Have you ever thought about the time you invest in managing all your stuff? Maybe it’s your investment in the caring of things — the yard, the floors, all those windows in your big house. Perhaps you invest emotional energy worrying about upgrading a possession or how you can dispose of something in an environmentally friendly way. If the possession is rather old, disposal could actually be problematic.
I already talked about how the piles in our attic started stressing me out while I was at work! I ended up spending time up there when the temperatures were comfortable, but I believe I moved and organized more goods than I tossed. These were my husband’s things mostly, and he has his own demons about owning things. Out of respect for him, I could merely nibble at the edges.
Enormous benefits await
Nibbling and pecking away are all I accomplished last year too, but I still have some feelings of accomplishment. There are, after all, enormous benefits to downsizing or minimizing one’s possessions. Benefits you might not have considered.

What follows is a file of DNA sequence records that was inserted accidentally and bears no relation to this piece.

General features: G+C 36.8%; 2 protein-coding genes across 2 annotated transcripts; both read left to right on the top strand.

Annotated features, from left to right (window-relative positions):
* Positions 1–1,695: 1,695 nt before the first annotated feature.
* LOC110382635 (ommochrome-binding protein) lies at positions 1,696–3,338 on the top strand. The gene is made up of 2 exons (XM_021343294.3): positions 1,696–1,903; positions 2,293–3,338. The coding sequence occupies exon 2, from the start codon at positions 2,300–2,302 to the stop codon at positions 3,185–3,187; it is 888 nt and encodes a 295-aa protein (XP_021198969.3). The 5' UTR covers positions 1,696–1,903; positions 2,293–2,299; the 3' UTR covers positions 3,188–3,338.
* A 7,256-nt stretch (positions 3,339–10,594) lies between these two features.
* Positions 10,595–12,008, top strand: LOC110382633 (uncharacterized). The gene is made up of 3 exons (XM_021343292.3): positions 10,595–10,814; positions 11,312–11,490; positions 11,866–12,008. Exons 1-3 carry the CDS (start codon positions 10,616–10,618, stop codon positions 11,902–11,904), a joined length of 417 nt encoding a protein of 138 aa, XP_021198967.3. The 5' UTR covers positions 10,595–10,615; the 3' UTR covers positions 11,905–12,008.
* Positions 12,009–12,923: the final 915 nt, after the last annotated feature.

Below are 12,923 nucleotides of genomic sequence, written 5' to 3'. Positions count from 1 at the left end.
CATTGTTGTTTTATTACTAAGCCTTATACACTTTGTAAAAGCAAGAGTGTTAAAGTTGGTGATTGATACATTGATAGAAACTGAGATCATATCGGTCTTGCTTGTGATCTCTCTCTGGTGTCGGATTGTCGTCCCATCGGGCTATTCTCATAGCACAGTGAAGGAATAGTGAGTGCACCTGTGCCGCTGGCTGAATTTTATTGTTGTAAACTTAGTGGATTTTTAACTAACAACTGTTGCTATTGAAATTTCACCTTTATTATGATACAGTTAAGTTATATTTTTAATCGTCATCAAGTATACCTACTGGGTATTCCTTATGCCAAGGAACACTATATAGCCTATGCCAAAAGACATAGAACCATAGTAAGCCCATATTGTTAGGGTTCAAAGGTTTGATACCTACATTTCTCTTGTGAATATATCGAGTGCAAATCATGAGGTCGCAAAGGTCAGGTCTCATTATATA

Becker offers an extensive list which I’ll cite in brief. Perhaps you can name yet more benefits.
More time and energy
Less environmental impact
A better example for your children
Less work for someone else
There is more joy to be found in owning less than can ever be found in pursuing more. (Joshua Becker in The More of Less, p. 8)
So how many of these benefits apply to your life today or hold some appeal?
My favorite is “more money.” I retired earlier than planned and concerns about having enough money to last into my dotage crop up now and then. I try hard to push away those concerns, as worry is not terribly productive in the grand scheme.
What I think about second-most is having the time and freedom to go places, like hang out at the beach. Leaving “home” for travel means dealing with yard care and other necessary maintenance from a distance.
Hoping for a simplified life won’t make it happen, so I must plan for it. For now, that means emptying all the cluttered spaces and keeping only what “sparks joy,” as Marie Kondo advises. It feels like a full-time job. Sigh.